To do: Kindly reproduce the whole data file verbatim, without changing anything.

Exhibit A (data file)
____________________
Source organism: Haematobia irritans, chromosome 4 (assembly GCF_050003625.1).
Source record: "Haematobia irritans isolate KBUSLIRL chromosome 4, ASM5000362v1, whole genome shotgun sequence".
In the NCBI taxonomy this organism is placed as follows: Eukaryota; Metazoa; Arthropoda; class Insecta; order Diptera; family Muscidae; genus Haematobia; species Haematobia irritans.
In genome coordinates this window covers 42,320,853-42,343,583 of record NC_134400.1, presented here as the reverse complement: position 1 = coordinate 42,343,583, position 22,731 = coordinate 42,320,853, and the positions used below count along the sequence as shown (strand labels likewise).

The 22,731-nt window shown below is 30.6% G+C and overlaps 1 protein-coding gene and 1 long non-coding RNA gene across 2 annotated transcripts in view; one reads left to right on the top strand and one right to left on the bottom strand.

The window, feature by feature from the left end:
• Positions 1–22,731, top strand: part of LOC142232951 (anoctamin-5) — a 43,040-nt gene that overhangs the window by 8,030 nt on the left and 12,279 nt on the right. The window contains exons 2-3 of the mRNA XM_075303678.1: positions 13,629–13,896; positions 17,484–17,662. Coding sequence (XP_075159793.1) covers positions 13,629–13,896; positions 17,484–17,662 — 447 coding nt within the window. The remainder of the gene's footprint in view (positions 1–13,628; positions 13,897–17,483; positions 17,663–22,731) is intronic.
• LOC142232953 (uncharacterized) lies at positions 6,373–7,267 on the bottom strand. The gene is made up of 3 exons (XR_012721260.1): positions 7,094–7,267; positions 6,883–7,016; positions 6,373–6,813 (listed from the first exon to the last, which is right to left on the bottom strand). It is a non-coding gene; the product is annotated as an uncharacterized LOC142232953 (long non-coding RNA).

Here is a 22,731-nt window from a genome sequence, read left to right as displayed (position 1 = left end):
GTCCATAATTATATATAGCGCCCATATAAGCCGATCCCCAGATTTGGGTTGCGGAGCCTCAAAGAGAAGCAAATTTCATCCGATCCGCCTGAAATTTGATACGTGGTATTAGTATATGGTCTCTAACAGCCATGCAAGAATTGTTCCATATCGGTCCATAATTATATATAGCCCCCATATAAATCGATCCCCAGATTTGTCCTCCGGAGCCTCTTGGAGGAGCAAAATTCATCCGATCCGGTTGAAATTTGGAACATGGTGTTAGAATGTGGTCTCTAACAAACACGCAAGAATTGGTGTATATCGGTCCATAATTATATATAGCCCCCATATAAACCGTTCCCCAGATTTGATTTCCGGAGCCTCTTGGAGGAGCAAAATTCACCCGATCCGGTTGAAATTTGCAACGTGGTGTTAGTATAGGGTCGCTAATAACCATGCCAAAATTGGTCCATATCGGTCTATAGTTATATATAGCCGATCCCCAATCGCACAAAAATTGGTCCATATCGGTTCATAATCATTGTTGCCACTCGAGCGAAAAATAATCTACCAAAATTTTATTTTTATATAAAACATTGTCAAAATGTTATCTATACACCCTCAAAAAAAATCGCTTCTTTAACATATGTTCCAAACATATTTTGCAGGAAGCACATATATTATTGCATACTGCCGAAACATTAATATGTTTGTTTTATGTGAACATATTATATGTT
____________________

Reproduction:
Source organism: Haematobia irritans, chromosome 4 (assembly GCF_050003625.1).
Source record: "Haematobia irritans isolate KBUSLIRL chromosome 4, ASM5000362v1, whole genome shotgun sequence".
In the NCBI taxonomy this organism is placed as follows: Eukaryota; Metazoa; Arthropoda; class Insecta; order Diptera; family Muscidae; genus Haematobia; species Haematobia irritans.
In genome coordinates this window covers 42,320,853-42,343,583 of record NC_134400.1, presented here as the reverse complement: position 1 = coordinate 42,343,583, position 22,731 = coordinate 42,320,853, and the positions used below count along the sequence as shown (strand labels likewise).

The 22,731-nt window shown below is 30.6% G+C and overlaps 1 protein-coding gene and 1 long non-coding RNA gene across 2 annotated transcripts in view; one reads left to right on the top strand and one right to left on the bottom strand.

The window, feature by feature from the left end:
• Positions 1–22,731, top strand: part of LOC142232951 (anoctamin-5) — a 43,040-nt gene that overhangs the window by 8,030 nt on the left and 12,279 nt on the right. The window contains exons 2-3 of the mRNA XM_075303678.1: positions 13,629–13,896; positions 17,484–17,662. Coding sequence (XP_075159793.1) covers positions 13,629–13,896; positions 17,484–17,662 — 447 coding nt within the window. The remainder of the gene's footprint in view (positions 1–13,628; positions 13,897–17,483; positions 17,663–22,731) is intronic.
• LOC142232953 (uncharacterized) lies at positions 6,373–7,267 on the bottom strand. The gene is made up of 3 exons (XR_012721260.1): positions 7,094–7,267; positions 6,883–7,016; positions 6,373–6,813 (listed from the first exon to the last, which is right to left on the bottom strand). It is a non-coding gene; the product is annotated as an uncharacterized LOC142232953 (long non-coding RNA).

Here is a 22,731-nt window from a genome sequence, read left to right as displayed (position 1 = left end):
GTCCATAATTATATATAGCGCCCATATAAGCCGATCCCCAGATTTGGGTTGCGGAGCCTCAAAGAGAAGCAAATTTCATCCGATCCGCCTGAAATTTGATACGTGGTATTAGTATATGGTCTCTAACAGCCATGCAAGAATTGTTCCATATCGGTCCATAATTATATATAGCCCCCATATAAATCGATCCCCAGATTTGTCCTCCGGAGCCTCTTGGAGGAGCAAAATTCATCCGATCCGGTTGAAATTTGGAACATGGTGTTAGAATGTGGTCTCTAACAAACACGCAAGAATTGGTGTATATCGGTCCATAATTATATATAGCCCCCATATAAACCGTTCCCCAGATTTGATTTCCGGAGCCTCTTGGAGGAGCAAAATTCACCCGATCCGGTTGAAATTTGCAACGTGGTGTTAGTATAGGGTCGCTAATAACCATGCCAAAATTGGTCCATATCGGTCTATAGTTATATATAGCCGATCCCCAATCGCACAAAAATTGGTCCATATCGGTTCATAATCATTGTTGCCACTCGAGCGAAAAATAATCTACCAAAATTTTATTTTTATATAAAACATTGTCAAAATGTTATCTATACACCCTCAAAAAAAATCGCTTCTTTAACATATGTTCCAAACATATTTTGCAGGAAGCACATATATTATTGCATACTGCCGAAACATTAATATGTTTGTTTTATGTGAACATATTATATGTT